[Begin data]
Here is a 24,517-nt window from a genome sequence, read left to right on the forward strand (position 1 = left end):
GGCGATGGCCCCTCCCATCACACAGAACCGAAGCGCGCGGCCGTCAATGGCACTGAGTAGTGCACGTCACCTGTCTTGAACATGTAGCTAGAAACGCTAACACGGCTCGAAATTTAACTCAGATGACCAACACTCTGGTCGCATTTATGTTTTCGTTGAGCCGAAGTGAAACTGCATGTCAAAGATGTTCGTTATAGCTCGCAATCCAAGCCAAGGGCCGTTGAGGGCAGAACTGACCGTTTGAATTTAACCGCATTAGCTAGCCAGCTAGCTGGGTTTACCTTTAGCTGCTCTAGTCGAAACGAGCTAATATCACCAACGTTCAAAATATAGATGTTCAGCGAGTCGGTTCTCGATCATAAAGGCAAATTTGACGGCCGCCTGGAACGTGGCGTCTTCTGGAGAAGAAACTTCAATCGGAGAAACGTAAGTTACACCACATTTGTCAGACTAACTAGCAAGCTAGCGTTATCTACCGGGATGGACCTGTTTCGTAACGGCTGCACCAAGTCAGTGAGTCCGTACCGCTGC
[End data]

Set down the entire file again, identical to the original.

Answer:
Here is a 24,517-nt window from a genome sequence, read left to right on the forward strand (position 1 = left end):
GGCGATGGCCCCTCCCATCACACAGAACCGAAGCGCGCGGCCGTCAATGGCACTGAGTAGTGCACGTCACCTGTCTTGAACATGTAGCTAGAAACGCTAACACGGCTCGAAATTTAACTCAGATGACCAACACTCTGGTCGCATTTATGTTTTCGTTGAGCCGAAGTGAAACTGCATGTCAAAGATGTTCGTTATAGCTCGCAATCCAAGCCAAGGGCCGTTGAGGGCAGAACTGACCGTTTGAATTTAACCGCATTAGCTAGCCAGCTAGCTGGGTTTACCTTTAGCTGCTCTAGTCGAAACGAGCTAATATCACCAACGTTCAAAATATAGATGTTCAGCGAGTCGGTTCTCGATCATAAAGGCAAATTTGACGGCCGCCTGGAACGTGGCGTCTTCTGGAGAAGAAACTTCAATCGGAGAAACGTAAGTTACACCACATTTGTCAGACTAACTAGCAAGCTAGCGTTATCTACCGGGATGGACCTGTTTCGTAACGGCTGCACCAAGTCAGTGAGTCCGTACCGCTGC